Recent research shows that a significant subgroup of people with ADHD has serious difficulties in regulating their emotions. It confirms that, in many cases, psychotherapy – to address emotional regulation issues – has a more important role to play as pat of an overall treatment plan for ADHD.
Oppositional defiant disorder (ODD) is a frequent and persistent pattern of anger, irritability, arguing, defiance or vindictiveness toward parents and other authority figures by a child or teen. Parents should be aware that there are a number of persistent myths about ODD that can cause children with the condition to become stigmatized and make treatment more difficult.
Social intelligence is our ability to interact effectively with others in any given environment. Social IQ is a measure of that ability. Unlike the intelligence quotient (IQ) score, social IQ is variable throughout one’s life and can be improved with practice. Children with ADHD face special challenges in social situations. But with the help of their parents, and some hard work, they can overcome those challenges, boost their social IQ, and enjoy more effective personal interactions.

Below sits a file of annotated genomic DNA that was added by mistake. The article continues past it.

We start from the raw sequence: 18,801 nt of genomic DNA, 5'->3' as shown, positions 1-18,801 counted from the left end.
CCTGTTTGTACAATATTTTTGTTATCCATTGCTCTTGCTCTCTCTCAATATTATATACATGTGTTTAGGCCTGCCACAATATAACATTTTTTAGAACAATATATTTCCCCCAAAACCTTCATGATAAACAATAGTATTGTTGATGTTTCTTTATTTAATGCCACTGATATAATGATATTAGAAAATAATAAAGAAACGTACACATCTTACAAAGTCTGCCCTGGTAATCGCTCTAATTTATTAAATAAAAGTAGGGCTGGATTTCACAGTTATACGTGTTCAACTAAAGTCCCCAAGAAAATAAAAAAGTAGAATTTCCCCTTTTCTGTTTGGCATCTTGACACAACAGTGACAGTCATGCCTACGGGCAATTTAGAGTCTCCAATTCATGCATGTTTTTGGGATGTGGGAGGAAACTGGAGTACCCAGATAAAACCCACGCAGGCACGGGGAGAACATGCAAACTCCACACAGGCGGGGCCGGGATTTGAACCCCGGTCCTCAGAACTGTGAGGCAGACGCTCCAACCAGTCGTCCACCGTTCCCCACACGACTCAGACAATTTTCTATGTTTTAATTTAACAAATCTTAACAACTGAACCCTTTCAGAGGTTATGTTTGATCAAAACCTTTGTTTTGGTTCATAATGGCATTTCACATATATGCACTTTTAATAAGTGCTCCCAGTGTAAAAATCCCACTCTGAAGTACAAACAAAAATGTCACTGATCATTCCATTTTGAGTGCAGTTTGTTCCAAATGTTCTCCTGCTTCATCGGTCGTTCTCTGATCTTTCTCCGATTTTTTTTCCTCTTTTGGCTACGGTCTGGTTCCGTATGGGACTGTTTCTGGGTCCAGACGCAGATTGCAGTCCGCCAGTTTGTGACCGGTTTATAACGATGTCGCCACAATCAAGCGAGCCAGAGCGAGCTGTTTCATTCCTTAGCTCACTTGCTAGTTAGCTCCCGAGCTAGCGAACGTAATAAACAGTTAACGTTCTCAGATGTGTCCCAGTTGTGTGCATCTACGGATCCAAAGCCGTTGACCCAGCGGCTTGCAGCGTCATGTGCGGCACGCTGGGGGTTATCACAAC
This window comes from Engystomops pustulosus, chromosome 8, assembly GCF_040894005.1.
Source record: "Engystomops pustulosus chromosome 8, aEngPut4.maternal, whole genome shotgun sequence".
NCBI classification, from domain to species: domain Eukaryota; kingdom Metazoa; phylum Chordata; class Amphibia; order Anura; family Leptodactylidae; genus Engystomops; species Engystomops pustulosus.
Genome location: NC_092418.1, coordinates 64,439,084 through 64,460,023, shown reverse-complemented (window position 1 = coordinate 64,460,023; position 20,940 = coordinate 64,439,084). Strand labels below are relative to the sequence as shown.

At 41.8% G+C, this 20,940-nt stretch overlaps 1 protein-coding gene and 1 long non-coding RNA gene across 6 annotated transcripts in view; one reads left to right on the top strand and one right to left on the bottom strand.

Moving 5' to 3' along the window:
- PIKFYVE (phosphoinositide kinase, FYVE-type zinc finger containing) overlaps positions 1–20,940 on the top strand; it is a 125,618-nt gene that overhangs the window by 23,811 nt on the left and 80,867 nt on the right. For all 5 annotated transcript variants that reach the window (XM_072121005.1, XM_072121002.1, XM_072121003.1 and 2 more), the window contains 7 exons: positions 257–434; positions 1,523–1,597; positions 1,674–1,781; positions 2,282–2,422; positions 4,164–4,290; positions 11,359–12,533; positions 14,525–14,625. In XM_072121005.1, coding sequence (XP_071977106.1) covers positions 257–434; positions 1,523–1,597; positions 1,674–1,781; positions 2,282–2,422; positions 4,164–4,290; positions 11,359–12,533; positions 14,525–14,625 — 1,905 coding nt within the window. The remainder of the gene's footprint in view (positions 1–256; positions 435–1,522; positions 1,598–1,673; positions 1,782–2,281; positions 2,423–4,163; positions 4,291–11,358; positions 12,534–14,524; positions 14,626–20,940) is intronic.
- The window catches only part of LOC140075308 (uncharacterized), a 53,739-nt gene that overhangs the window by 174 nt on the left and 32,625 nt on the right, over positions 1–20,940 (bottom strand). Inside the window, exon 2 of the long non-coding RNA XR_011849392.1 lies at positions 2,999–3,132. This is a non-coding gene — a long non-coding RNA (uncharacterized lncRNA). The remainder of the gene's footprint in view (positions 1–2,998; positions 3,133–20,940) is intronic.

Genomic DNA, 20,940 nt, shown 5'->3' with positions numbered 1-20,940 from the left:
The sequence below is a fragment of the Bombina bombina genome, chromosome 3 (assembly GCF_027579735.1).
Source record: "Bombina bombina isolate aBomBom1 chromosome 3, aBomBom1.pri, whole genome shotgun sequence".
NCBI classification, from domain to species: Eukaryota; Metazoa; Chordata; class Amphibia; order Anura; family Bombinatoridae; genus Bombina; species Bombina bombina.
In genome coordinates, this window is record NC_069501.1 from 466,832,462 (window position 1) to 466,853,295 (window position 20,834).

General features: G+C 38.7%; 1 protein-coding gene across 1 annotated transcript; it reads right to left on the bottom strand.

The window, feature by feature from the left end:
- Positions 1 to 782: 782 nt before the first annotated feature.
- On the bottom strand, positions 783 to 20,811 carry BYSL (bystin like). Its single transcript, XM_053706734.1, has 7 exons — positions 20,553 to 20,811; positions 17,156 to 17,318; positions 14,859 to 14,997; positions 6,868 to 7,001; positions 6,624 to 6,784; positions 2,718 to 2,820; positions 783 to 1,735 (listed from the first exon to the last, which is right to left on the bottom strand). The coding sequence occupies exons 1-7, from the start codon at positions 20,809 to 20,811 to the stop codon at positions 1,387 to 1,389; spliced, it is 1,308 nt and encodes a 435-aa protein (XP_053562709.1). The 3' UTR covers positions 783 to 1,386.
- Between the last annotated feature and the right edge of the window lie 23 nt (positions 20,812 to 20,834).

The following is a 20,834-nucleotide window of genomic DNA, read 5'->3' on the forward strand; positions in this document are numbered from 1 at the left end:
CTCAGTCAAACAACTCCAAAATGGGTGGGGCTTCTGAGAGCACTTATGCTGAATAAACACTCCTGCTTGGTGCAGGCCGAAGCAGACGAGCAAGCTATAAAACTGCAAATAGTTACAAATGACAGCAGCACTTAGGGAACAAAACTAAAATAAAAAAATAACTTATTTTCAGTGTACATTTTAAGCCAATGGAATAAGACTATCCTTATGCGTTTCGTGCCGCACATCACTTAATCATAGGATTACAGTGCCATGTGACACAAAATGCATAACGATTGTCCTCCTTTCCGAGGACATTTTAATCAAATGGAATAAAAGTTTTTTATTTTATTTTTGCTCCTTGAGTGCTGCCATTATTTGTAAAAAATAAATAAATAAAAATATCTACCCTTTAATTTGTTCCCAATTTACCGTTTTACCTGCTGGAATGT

At the Edge Foundation, our first task as coaches is always to help them develop the organizational skills that will help them to remember to get to class, get a term paper written, and in short, get passing grades. But while helping a young person keep their current job as student is critical, as coaches we also have a responsibility to help them develop the skills they will need for their future jobs in whatever profession they choose.